NAIROBI, Kenya, Apr 13 – The Ministry of Gender and Children Affairs will present a revised edition of the Family Bill to the Committee on the Implementation of the Constitution in the next two weeks, before it is tabled in Parliament for debate.
Speaking after opening the International Conference on the Great Lakes Region (ICGLR), Minister Naomi Shaban said the new Bill seeks to reduce sexual violence against women as well as strengthen chapters surrounding women and property inheritance.
Ms Shaban, who also expressed concern at the rising incidences of sexual abuse against women, argued that the revised law would complement gains made by the Sexual Offences Bill.
“The Sexual Offences Bill says it all. But we also have the Penal Code and the Bill of Rights which doesn’t permit certain discriminations against women. Some cases are even based matrimonial properties and the confusion which is there,” she said.
The Minister also called for a new multi pronged approach in the fight against sexual violence arguing that it required the combined efforts of the public and private sectors.
“Our society has an attitude towards women and it has to change. The approach does not only require the government’s efforts but all stakeholders have to be put on alert and work with the government so that we can stop this abuse,” she said.
The Minister also announced that survivors of sexual violence could access free counselling services at all public hospitals at the district level.
She noted that the government had already partnered with the Nairobi Women’s Hospital to facilitate the same.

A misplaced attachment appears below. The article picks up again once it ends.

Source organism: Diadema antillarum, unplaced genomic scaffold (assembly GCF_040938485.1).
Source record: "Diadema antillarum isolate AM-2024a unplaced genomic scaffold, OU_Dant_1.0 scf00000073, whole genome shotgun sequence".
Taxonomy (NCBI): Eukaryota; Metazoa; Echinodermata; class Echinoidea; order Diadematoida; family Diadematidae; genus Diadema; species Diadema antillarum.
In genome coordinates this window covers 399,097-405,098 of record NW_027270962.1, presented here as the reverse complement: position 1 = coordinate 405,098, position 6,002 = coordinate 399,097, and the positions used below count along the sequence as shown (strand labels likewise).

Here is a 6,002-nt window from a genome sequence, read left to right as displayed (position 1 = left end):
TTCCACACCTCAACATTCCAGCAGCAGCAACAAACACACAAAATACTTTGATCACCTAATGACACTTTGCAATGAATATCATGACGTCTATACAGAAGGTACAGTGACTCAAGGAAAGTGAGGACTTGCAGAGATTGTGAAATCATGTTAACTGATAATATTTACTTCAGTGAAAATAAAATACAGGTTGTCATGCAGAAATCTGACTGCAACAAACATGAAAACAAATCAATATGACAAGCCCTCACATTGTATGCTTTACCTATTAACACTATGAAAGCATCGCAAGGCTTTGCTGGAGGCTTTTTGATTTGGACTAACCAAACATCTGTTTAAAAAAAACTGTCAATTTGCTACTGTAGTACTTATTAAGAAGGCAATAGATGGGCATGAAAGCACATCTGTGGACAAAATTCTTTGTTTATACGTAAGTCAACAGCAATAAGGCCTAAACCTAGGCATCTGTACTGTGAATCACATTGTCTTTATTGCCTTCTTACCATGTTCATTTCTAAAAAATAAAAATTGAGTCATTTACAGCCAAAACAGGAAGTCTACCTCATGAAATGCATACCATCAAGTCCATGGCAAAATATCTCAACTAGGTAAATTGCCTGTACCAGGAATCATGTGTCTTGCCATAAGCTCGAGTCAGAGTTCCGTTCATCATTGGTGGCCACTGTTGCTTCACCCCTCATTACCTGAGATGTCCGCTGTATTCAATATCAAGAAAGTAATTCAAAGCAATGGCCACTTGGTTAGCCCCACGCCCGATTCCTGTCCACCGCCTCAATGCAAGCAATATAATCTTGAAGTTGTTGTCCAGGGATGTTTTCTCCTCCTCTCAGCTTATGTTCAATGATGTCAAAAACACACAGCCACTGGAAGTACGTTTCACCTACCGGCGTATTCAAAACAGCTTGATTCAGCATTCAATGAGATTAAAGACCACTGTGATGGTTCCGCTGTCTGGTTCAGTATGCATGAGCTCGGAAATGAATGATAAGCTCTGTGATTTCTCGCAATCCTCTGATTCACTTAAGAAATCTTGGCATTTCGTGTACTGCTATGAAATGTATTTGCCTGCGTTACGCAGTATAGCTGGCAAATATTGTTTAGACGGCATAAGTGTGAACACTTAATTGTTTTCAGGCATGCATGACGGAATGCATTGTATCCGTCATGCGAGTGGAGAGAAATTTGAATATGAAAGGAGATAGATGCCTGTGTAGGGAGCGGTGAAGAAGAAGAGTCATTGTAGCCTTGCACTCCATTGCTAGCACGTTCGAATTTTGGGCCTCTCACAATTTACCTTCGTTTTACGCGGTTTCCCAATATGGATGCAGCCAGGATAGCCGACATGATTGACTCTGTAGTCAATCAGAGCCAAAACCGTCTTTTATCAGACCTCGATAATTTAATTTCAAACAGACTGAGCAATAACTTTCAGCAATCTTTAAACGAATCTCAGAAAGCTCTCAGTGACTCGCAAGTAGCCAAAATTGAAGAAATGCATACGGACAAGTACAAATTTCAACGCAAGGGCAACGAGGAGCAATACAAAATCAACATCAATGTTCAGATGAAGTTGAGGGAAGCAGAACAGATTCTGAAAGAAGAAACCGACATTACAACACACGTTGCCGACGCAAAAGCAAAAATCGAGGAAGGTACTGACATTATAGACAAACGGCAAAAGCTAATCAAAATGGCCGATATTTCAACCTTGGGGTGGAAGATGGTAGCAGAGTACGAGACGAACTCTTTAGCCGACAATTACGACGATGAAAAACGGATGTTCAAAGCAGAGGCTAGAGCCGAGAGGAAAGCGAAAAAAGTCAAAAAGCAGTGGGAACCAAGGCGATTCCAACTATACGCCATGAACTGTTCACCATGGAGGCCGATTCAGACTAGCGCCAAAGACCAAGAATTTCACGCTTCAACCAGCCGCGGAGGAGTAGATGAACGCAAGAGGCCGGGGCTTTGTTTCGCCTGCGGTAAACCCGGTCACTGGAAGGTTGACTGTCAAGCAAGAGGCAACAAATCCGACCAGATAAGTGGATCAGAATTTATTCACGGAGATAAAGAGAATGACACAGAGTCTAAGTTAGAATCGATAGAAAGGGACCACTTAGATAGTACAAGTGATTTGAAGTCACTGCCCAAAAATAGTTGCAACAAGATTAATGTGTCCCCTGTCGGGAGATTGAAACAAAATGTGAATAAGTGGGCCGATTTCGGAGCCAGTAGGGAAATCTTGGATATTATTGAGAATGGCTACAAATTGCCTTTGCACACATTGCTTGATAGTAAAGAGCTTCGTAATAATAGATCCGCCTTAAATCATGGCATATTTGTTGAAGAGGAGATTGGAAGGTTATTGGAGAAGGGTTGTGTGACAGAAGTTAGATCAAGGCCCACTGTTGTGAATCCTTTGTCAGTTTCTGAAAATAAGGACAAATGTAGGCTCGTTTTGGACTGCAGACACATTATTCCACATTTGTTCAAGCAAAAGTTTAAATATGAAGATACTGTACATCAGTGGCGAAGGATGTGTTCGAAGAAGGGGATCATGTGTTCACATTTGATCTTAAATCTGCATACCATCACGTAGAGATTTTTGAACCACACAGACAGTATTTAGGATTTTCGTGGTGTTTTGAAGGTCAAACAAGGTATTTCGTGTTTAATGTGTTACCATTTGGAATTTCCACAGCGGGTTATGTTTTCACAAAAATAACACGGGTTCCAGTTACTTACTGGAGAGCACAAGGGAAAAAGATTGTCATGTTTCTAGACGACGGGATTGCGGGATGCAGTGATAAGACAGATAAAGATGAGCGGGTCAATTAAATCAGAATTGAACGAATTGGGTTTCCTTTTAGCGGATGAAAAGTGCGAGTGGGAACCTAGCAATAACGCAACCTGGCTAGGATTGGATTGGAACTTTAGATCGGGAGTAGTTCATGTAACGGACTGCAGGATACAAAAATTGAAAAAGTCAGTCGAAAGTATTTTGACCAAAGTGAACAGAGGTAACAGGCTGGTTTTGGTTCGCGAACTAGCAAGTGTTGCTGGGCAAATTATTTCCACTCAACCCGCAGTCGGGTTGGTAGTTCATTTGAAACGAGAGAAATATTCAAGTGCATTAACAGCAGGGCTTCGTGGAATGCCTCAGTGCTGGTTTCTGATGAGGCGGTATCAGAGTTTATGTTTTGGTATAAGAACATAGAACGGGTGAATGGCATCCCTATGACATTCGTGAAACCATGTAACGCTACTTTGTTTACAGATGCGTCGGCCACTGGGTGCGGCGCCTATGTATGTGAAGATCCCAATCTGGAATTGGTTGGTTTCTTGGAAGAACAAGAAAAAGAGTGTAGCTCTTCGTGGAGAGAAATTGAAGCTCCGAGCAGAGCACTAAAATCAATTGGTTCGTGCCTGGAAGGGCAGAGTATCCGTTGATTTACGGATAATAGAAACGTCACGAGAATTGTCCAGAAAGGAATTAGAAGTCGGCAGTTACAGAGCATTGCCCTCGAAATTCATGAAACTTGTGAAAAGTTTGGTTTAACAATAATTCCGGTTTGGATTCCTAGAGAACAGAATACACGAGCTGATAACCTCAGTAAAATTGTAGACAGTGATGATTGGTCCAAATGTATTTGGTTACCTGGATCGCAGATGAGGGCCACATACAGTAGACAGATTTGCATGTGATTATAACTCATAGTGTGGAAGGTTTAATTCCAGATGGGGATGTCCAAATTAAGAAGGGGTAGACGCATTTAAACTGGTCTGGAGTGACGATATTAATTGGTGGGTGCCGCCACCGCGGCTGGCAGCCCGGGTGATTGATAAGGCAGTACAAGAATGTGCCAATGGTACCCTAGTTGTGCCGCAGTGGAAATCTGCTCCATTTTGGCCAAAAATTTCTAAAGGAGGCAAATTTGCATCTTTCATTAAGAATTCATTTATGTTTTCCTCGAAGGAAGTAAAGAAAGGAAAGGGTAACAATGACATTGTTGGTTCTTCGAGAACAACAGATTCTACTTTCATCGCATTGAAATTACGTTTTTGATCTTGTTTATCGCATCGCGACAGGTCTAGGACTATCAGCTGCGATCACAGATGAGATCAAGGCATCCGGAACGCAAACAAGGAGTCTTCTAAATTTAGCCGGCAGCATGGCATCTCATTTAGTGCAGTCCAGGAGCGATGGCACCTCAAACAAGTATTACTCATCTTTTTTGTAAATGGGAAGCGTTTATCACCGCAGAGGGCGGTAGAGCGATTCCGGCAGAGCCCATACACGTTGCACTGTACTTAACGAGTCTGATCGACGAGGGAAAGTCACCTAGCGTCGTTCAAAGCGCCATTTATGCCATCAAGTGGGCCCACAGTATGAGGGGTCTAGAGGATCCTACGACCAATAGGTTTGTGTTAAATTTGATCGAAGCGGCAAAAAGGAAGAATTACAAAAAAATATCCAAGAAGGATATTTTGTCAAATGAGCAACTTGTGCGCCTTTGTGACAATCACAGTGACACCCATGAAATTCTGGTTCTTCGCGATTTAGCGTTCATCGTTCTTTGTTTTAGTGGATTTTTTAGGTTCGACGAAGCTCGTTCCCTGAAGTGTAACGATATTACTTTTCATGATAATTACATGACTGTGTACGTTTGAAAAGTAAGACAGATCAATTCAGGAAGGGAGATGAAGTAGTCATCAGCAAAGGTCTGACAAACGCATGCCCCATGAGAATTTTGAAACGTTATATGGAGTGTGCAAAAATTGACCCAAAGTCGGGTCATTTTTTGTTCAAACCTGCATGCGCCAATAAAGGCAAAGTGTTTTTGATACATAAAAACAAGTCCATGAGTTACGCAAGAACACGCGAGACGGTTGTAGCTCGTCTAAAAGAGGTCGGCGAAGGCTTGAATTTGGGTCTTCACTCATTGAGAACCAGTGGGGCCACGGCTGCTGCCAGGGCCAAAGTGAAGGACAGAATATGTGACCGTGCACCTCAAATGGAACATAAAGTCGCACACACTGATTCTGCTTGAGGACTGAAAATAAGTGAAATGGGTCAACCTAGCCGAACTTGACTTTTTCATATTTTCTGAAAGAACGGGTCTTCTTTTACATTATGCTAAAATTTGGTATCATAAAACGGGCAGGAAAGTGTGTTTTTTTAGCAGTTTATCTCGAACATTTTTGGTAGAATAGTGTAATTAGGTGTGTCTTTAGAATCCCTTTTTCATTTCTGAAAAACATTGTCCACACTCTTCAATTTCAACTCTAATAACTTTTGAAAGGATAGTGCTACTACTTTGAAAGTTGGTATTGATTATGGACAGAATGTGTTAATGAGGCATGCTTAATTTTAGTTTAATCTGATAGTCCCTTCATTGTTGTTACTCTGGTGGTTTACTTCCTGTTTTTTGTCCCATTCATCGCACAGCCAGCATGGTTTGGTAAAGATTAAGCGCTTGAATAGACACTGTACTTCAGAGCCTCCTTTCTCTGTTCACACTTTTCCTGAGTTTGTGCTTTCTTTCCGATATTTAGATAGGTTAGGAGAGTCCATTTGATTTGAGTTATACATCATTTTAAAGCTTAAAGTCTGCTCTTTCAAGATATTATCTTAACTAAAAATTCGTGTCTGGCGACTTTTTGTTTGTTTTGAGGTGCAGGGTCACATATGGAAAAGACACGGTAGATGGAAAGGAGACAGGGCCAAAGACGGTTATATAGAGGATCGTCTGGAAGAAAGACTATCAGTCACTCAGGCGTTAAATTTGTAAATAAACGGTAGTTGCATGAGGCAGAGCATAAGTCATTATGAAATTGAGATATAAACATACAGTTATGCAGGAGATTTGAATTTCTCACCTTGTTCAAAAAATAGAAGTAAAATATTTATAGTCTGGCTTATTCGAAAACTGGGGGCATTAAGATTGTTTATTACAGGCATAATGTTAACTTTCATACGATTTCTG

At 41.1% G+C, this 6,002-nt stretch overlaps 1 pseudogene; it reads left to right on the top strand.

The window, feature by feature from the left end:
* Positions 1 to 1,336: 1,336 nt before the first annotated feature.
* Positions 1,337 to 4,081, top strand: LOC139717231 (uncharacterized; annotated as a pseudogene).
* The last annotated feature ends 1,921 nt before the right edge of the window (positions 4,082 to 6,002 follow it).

“Our police officers have also been taken for specialised training concerning gender based violence because most women who are abused are afraid of reporting their experiences because sometimes they are met by hostile officers,” she explained.
“The government therefore wants to help women come out and put their complaints across,” she said.
The Great Lakes Region workshop seeks to build the capacity of regional leaders from 11 African countries which include: Angola, Burundi, Central African Republic, Republic of Congo, Democratic Republic of Congo, Kenya, Uganda, Rwanda, Sudan, Tanzania and Zambia.
The ICGLR pact will also be reviewed during the ongoing meeting.
United Nations Women Regional Programme Director Diana Ofwona challenged African countries to effectively implement laws aimed at protecting women so as to suppress violence meted against them.
She added that it was important for African governments to increase security in their respective regions so as to prevent conflict.
“Sexual violence is used for combat in times of war so we need to bear this in mind,” she said.
Ms Shaban reiterated Ms Ofwona’s remarks saying women were the biggest casualties of war.